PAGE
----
Twitter fined nearly $550,000 in Europe for response to bug that exposed private tweets

The decision stems from a bug that allowed thousands of people's private tweets to be made public between late 2014 and early 2019.

Regulators in Ireland have fined Twitter for failing to report a data breach promptly and not adequately documenting the incident, marking the first time the regulator has penalized a “big tech” company for violations of Europe’s data protection law.

The fine of 450,000 euros, or about $550,000, stems from a bug that allowed thousands of people’s private tweets to be made public between late 2014 and early 2019, when Twitter reported the problem to European authorities. The social media company said it could only identify specific users affected by the breach from September 2017 onward — about 89,000 total over that stretch. The bug only affected users of Twitter’s Android app.

Ireland’s Data Protection Commission issued the decision Tuesday on behalf of the European Union, under the EU’s General Data Protection Regulation (GDPR). Twitter’s European headquarters are in Ireland, as are those of Google, Facebook and several other multibillion-dollar U.S. tech companies, meaning the Irish regulator often takes the lead on this kind of incident.

The DPC called the fine “effective, proportionate and dissuasive measure.” Twitter found out about the breach in December 2018, but did not notify the commission until Jan. 8, 2019 — well beyond the 72-hour window stipulated under GDPR. The commission also said Twitter failed to comply with rules allowing for full documentation of which users were affected and when. GDPR went into effect in May 2018.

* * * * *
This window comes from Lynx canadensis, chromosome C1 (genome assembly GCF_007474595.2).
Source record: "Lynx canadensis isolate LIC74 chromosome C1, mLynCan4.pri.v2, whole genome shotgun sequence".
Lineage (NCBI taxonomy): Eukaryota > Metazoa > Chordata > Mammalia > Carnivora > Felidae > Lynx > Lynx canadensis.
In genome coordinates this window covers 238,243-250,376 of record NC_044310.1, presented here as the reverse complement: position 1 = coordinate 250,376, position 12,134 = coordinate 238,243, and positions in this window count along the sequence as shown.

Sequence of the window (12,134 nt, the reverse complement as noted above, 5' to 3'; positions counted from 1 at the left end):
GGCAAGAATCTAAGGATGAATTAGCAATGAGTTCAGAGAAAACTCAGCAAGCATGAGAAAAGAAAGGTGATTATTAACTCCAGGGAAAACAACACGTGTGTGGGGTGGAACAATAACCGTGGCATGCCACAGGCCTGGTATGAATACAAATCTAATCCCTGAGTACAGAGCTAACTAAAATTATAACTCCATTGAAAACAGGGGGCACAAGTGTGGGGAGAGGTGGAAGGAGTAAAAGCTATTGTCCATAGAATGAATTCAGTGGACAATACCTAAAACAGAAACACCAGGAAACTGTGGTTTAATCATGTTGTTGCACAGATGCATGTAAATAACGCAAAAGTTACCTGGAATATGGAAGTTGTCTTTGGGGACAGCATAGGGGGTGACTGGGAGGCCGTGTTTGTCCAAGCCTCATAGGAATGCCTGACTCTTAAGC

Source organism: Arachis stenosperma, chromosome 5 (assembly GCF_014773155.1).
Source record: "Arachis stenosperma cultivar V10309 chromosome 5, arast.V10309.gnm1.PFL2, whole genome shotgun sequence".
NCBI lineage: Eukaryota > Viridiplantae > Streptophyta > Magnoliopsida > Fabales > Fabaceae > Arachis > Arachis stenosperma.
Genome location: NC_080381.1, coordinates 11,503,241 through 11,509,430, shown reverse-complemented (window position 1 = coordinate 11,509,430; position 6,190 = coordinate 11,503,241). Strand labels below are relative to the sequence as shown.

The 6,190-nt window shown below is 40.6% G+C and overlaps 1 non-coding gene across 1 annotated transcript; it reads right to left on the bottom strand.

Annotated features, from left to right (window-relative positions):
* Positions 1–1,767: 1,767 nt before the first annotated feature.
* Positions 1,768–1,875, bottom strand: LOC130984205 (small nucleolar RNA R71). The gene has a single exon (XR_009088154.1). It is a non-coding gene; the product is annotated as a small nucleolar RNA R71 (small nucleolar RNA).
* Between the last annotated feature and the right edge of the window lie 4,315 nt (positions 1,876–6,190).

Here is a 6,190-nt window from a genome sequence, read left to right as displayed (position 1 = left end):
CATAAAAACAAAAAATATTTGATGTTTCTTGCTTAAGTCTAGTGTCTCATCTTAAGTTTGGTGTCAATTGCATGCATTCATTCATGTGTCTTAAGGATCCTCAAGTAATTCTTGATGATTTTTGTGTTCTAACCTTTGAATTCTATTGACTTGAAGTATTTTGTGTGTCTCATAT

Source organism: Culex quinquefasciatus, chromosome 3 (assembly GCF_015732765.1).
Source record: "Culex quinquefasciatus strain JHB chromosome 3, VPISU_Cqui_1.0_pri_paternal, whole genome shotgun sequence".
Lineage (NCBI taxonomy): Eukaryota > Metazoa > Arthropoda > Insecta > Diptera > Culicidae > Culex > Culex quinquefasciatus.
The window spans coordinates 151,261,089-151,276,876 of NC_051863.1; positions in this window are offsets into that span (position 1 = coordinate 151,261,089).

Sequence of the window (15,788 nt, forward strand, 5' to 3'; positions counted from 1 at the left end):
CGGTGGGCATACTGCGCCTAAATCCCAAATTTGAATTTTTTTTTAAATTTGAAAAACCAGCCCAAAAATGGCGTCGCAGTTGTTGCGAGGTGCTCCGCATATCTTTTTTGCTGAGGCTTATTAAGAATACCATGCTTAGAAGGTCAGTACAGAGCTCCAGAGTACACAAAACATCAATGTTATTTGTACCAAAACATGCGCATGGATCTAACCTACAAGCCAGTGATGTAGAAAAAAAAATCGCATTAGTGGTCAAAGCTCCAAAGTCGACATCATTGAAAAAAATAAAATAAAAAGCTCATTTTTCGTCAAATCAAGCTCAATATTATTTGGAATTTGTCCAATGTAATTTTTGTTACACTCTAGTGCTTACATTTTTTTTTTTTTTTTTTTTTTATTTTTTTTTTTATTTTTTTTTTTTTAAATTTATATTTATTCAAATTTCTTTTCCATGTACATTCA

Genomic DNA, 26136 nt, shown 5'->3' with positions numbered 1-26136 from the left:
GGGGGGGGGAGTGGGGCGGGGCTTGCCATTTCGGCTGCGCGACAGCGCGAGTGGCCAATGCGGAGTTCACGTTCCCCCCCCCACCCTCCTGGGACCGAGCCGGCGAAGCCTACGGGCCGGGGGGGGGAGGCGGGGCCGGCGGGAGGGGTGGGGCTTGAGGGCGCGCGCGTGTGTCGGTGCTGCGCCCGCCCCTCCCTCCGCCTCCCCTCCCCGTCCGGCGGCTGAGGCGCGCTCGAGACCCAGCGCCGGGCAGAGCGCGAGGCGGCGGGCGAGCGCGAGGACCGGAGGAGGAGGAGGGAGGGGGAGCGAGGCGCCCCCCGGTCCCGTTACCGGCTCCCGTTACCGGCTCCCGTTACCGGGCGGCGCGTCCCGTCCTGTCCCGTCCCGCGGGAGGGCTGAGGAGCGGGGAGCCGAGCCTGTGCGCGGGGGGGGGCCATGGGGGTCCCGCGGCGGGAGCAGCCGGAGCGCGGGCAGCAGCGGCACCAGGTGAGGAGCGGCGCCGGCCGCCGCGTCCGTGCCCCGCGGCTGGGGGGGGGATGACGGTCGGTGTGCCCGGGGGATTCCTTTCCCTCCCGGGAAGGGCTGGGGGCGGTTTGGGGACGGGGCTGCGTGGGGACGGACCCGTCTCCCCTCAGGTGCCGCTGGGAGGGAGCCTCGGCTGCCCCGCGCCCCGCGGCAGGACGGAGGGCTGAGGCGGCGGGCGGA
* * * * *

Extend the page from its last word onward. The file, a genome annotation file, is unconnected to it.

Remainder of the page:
Twitter announced the bug publicly on Jan. 17, 2019. Before that patch was issued, if a user of the Android version of the company’s app happened to change the email address associated with their account, the “Protect Your Tweets” feature was inadvertently disabled.

In a statement issued Tuesday to multiple news outlets, the company said it had worked with EU regulators closely on the incident.

“We respect the commission’s decision, which relates to a failure in our incident response process … we have made changes so that all incidents following this have been reported to the commission in a timely fashion,” said Damien Kiernan, Twitter’s chief privacy and global data protection officer, according to the Irish Times.

Twitter has taken steps this year to boost its security credentials, including hiring influential hacker Peiter “Mudge” Zatko as its security chief last month. The company has regularly found itself on the front lines in battling public misinformation about the coronavirus pandemic and the 2020 elections in the U.S.

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